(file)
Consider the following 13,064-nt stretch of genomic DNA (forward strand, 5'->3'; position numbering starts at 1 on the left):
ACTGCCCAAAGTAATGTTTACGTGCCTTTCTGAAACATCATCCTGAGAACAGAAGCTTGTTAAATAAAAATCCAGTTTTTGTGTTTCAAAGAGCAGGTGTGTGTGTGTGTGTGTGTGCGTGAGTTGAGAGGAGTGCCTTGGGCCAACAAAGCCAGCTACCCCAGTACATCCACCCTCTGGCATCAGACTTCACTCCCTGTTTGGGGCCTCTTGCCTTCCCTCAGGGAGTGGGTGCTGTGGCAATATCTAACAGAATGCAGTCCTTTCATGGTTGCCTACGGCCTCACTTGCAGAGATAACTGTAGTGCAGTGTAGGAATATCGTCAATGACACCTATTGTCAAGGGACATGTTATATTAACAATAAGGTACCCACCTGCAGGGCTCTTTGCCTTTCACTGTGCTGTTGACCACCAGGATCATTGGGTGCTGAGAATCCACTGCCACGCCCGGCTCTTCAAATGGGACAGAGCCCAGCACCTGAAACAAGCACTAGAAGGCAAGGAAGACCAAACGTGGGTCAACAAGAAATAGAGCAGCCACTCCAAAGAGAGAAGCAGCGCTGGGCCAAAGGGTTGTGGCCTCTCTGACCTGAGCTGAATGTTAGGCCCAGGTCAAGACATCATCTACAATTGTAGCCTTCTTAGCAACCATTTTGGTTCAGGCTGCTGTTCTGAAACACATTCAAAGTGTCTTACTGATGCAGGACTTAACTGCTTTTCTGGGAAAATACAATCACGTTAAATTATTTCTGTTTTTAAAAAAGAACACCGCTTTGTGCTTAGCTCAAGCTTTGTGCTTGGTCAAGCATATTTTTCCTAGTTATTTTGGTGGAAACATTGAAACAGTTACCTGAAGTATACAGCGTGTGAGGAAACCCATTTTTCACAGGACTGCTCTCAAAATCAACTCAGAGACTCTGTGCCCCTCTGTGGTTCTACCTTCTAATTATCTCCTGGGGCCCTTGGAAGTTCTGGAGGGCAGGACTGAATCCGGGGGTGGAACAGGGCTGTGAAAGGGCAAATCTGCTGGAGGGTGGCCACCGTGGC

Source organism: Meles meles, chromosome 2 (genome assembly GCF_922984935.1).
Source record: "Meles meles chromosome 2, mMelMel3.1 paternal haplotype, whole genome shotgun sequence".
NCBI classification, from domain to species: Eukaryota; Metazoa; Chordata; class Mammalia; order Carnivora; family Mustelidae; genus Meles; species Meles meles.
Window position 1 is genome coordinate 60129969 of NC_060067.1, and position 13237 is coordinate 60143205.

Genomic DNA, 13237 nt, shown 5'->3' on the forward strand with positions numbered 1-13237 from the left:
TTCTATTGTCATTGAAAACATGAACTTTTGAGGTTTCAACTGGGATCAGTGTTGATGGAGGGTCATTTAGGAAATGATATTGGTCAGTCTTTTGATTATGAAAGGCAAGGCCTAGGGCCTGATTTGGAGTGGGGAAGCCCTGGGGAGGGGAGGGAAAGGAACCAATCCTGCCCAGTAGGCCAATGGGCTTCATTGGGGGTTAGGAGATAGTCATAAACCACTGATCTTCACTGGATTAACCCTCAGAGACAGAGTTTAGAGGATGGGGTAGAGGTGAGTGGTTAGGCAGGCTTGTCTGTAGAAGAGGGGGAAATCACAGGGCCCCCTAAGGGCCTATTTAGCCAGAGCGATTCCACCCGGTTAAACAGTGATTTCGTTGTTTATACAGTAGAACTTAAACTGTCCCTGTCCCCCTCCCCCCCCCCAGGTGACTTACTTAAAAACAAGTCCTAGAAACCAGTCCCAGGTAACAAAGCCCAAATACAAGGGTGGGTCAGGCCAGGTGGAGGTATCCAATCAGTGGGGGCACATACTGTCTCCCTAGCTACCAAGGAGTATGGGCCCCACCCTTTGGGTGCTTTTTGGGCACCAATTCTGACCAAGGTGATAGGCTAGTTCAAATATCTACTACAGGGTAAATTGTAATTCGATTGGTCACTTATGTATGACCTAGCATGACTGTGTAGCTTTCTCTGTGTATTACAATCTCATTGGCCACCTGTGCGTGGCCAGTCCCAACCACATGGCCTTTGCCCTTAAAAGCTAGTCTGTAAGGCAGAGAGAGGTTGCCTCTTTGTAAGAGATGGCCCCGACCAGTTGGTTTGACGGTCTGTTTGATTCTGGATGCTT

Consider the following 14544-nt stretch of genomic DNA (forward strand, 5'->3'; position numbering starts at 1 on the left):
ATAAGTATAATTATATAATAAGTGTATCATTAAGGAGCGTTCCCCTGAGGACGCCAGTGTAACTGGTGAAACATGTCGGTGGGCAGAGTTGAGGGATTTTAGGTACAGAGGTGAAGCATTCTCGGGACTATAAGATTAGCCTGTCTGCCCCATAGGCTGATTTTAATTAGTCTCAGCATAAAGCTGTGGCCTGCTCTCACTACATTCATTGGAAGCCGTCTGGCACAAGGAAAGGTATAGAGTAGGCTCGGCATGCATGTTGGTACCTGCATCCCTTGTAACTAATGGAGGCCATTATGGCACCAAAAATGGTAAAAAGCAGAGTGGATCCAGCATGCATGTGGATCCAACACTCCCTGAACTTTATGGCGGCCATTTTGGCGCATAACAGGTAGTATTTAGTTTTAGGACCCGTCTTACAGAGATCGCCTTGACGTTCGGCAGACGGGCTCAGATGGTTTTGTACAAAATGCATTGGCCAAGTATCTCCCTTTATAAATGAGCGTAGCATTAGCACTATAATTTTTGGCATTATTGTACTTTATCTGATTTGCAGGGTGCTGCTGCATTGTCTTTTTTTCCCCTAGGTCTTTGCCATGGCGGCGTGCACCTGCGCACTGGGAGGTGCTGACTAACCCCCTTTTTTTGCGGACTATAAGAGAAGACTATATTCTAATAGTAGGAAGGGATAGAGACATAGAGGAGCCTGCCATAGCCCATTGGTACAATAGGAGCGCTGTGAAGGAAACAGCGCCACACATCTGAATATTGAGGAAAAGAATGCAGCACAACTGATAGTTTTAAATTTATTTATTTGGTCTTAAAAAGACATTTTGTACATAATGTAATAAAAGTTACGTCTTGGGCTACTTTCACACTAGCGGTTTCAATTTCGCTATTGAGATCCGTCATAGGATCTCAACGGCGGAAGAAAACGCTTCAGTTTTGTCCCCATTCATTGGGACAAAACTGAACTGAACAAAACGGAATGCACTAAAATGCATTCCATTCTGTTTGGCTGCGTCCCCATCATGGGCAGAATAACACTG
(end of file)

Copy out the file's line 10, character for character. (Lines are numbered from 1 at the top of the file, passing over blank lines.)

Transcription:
ATAAGTATAATTATATAATAAGTGTATCATTAAGGAGCGTTCCCCTGAGGACGCCAGTGTAACTGGTGAAACATGTCGGTGGGCAGAGTTGAGGGATTTTAGGTACAGAGGTGAAGCATTCTCGGGACTATAAGATTAGCCTGTCTGCCCCATAGGCTGATTTTAATTAGTCTCAGCATAAAGCTGTGGCCTGCTCTCACTACATTCATTGGAAGCCGTCTGGCACAAGGAAAGGTATAGAGTAGGCTCGGCATGCATGTTGGTACCTGCATCCCTTGTAACTAATGGAGGCCATTATGGCACCAAAAATGGTAAAAAGCAGAGTGGATCCAGCATGCATGTGGATCCAACACTCCCTGAACTTTATGGCGGCCATTTTGGCGCATAACAGGTAGTATTTAGTTTTAGGACCCGTCTTACAGAGATCGCCTTGACGTTCGGCAGACGGGCTCAGATGGTTTTGTACAAAATGCATTGGCCAAGTATCTCCCTTTATAAATGAGCGTAGCATTAGCACTATAATTTTTGGCATTATTGTACTTTATCTGATTTGCAGGGTGCTGCTGCATTGTCTTTTTTTCCCCTAGGTCTTTGCCATGGCGGCGTGCACCTGCGCACTGGGAGGTGCTGACTAACCCCCTTTTTTTGCGGACTATAAGAGAAGACTATATTCTAATAGTAGGAAGGGATAGAGACATAGAGGAGCCTGCCATAGCCCATTGGTACAATAGGAGCGCTGTGAAGGAAACAGCGCCACACATCTGAATATTGAGGAAAAGAATGCAGCACAACTGATAGTTTTAAATTTATTTATTTGGTCTTAAAAAGACATTTTGTACATAATGTAATAAAAGTTACGTCTTGGGCTACTTTCACACTAGCGGTTTCAATTTCGCTATTGAGATCCGTCATAGGATCTCAACGGCGGAAGAAAACGCTTCAGTTTTGTCCCCATTCATTGGGACAAAACTGAACTGAACAAAACGGAATGCACTAAAATGCATTCCATTCTGTTTGGCTGCGTCCCCATCATGGGCAGAATAACACTG